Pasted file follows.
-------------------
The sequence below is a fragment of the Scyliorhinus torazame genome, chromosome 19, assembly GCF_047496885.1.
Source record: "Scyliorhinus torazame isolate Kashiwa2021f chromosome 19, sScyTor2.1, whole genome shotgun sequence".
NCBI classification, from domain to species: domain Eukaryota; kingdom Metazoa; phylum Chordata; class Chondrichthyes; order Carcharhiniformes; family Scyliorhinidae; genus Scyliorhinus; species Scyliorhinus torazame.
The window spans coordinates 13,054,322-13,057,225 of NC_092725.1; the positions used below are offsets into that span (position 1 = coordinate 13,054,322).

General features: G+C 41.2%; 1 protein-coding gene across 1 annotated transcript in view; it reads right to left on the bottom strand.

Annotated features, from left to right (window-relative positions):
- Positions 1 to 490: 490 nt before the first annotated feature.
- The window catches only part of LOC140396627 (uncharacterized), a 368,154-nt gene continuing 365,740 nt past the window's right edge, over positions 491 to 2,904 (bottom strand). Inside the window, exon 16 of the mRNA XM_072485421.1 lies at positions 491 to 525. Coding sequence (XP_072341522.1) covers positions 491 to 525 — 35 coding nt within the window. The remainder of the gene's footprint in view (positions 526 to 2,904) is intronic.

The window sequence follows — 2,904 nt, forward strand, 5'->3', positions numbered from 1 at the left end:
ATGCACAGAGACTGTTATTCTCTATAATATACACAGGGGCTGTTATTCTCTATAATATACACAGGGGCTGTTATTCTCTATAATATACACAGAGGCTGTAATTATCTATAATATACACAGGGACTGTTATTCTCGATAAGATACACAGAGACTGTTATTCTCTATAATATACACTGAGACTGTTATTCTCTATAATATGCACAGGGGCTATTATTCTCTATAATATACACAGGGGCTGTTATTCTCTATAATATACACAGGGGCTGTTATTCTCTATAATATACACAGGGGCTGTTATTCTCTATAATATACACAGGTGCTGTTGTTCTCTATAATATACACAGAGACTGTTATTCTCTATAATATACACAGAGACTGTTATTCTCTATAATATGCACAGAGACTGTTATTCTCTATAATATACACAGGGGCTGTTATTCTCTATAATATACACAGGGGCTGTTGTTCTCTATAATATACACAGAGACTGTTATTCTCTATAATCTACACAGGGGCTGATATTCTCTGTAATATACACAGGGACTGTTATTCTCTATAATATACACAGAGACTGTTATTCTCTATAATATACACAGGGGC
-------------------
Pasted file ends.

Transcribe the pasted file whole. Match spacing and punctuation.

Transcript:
The sequence below is a fragment of the Scyliorhinus torazame genome, chromosome 19, assembly GCF_047496885.1.
Source record: "Scyliorhinus torazame isolate Kashiwa2021f chromosome 19, sScyTor2.1, whole genome shotgun sequence".
NCBI classification, from domain to species: domain Eukaryota; kingdom Metazoa; phylum Chordata; class Chondrichthyes; order Carcharhiniformes; family Scyliorhinidae; genus Scyliorhinus; species Scyliorhinus torazame.
The window spans coordinates 13,054,322-13,057,225 of NC_092725.1; the positions used below are offsets into that span (position 1 = coordinate 13,054,322).

General features: G+C 41.2%; 1 protein-coding gene across 1 annotated transcript in view; it reads right to left on the bottom strand.

Annotated features, from left to right (window-relative positions):
- Positions 1 to 490: 490 nt before the first annotated feature.
- The window catches only part of LOC140396627 (uncharacterized), a 368,154-nt gene continuing 365,740 nt past the window's right edge, over positions 491 to 2,904 (bottom strand). Inside the window, exon 16 of the mRNA XM_072485421.1 lies at positions 491 to 525. Coding sequence (XP_072341522.1) covers positions 491 to 525 — 35 coding nt within the window. The remainder of the gene's footprint in view (positions 526 to 2,904) is intronic.

The window sequence follows — 2,904 nt, forward strand, 5'->3', positions numbered from 1 at the left end:
ATGCACAGAGACTGTTATTCTCTATAATATACACAGGGGCTGTTATTCTCTATAATATACACAGGGGCTGTTATTCTCTATAATATACACAGAGGCTGTAATTATCTATAATATACACAGGGACTGTTATTCTCGATAAGATACACAGAGACTGTTATTCTCTATAATATACACTGAGACTGTTATTCTCTATAATATGCACAGGGGCTATTATTCTCTATAATATACACAGGGGCTGTTATTCTCTATAATATACACAGGGGCTGTTATTCTCTATAATATACACAGGGGCTGTTATTCTCTATAATATACACAGGTGCTGTTGTTCTCTATAATATACACAGAGACTGTTATTCTCTATAATATACACAGAGACTGTTATTCTCTATAATATGCACAGAGACTGTTATTCTCTATAATATACACAGGGGCTGTTATTCTCTATAATATACACAGGGGCTGTTGTTCTCTATAATATACACAGAGACTGTTATTCTCTATAATCTACACAGGGGCTGATATTCTCTGTAATATACACAGGGACTGTTATTCTCTATAATATACACAGAGACTGTTATTCTCTATAATATACACAGGGGC